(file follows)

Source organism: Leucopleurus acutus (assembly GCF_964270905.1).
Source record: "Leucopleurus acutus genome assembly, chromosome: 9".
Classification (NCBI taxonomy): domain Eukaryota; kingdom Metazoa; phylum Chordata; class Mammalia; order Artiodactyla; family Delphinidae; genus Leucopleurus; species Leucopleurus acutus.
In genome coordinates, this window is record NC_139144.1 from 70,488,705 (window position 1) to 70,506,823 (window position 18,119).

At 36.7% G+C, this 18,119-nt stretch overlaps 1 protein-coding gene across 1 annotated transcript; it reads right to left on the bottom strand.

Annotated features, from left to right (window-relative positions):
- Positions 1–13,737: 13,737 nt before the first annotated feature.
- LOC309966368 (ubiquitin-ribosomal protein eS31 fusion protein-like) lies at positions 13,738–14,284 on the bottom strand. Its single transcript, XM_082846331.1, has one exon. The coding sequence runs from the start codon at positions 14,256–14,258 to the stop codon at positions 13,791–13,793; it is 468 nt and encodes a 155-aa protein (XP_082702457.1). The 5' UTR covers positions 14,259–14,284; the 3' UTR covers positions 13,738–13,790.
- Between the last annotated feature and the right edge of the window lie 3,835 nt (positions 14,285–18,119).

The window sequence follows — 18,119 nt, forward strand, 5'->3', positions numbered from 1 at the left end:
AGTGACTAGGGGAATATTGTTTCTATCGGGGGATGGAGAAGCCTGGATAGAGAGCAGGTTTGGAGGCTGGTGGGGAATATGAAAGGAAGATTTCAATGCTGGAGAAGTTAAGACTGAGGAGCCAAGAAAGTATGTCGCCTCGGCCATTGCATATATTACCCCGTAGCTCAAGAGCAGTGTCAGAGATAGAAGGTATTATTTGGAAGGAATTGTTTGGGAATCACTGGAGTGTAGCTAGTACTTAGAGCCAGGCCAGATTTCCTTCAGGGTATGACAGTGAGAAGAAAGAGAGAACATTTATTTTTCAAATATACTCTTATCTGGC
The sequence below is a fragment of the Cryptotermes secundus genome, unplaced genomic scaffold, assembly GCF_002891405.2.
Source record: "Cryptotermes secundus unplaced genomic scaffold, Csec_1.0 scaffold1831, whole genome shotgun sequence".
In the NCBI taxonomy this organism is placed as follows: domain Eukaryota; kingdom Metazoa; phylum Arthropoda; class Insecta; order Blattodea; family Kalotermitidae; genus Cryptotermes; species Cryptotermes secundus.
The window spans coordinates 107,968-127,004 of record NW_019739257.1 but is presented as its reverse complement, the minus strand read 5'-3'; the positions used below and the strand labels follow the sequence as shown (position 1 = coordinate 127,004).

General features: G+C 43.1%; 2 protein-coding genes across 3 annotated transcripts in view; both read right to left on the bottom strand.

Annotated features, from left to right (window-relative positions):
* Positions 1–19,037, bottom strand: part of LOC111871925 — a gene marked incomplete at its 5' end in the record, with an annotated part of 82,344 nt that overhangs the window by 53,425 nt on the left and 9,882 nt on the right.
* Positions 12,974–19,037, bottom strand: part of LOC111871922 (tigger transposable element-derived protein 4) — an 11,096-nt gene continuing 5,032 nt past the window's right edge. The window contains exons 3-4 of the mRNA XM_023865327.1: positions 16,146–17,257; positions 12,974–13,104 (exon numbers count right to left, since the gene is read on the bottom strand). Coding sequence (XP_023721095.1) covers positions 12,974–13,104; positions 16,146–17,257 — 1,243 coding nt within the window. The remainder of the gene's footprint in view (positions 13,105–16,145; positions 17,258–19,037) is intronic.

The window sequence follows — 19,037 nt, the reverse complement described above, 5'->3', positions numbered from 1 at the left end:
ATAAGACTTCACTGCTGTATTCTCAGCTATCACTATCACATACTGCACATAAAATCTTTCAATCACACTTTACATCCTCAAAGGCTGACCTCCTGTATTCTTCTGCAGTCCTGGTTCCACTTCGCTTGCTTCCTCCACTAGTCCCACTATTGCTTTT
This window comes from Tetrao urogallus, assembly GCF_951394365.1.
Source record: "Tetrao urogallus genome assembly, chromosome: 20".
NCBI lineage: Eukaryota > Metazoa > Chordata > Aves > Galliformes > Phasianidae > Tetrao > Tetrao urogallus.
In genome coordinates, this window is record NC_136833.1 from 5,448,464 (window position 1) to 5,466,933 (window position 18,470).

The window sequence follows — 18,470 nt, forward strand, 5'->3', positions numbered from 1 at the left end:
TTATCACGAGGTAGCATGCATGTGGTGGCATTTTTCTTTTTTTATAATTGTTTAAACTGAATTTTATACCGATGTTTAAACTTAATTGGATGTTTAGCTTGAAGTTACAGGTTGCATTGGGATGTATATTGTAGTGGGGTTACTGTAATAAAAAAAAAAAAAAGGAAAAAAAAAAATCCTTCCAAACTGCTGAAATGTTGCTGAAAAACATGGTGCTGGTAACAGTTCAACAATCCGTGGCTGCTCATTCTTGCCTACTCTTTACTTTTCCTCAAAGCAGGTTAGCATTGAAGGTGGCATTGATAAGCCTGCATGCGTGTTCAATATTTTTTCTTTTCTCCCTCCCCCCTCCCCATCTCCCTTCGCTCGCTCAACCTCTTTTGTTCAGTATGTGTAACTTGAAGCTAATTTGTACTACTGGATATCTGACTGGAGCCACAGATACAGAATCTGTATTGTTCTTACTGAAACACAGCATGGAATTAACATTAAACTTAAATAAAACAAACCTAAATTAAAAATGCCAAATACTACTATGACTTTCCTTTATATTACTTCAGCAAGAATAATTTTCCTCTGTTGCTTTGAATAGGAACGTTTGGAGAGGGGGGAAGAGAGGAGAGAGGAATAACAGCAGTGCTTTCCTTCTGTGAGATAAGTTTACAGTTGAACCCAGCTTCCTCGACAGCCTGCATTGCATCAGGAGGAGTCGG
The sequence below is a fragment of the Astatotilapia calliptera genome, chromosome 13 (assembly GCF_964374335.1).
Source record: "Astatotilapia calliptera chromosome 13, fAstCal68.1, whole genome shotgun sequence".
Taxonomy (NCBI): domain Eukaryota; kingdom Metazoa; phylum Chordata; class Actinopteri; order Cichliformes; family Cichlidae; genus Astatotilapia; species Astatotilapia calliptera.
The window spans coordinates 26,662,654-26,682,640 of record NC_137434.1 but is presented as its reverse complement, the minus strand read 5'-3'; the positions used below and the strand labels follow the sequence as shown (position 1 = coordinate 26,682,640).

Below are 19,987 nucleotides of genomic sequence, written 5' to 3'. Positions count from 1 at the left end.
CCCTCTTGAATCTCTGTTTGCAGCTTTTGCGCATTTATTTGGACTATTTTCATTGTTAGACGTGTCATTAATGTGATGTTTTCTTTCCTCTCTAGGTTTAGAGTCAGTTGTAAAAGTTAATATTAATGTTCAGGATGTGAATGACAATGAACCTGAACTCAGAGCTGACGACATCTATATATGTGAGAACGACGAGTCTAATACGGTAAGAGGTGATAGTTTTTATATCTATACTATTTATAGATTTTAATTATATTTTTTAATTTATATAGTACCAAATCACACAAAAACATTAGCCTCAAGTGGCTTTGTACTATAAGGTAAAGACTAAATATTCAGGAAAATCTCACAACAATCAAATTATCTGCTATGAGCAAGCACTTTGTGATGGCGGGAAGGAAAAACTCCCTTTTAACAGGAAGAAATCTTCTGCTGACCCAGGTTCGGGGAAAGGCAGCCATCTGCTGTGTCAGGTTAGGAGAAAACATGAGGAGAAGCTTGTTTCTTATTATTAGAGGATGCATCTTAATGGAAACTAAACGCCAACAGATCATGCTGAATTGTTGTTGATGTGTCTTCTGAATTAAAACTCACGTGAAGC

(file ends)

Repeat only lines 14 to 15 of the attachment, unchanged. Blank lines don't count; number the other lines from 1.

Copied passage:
In the NCBI taxonomy this organism is placed as follows: domain Eukaryota; kingdom Metazoa; phylum Arthropoda; class Insecta; order Blattodea; family Kalotermitidae; genus Cryptotermes; species Cryptotermes secundus.
The window spans coordinates 107,968-127,004 of record NW_019739257.1 but is presented as its reverse complement, the minus strand read 5'-3'; the positions used below and the strand labels follow the sequence as shown (position 1 = coordinate 127,004).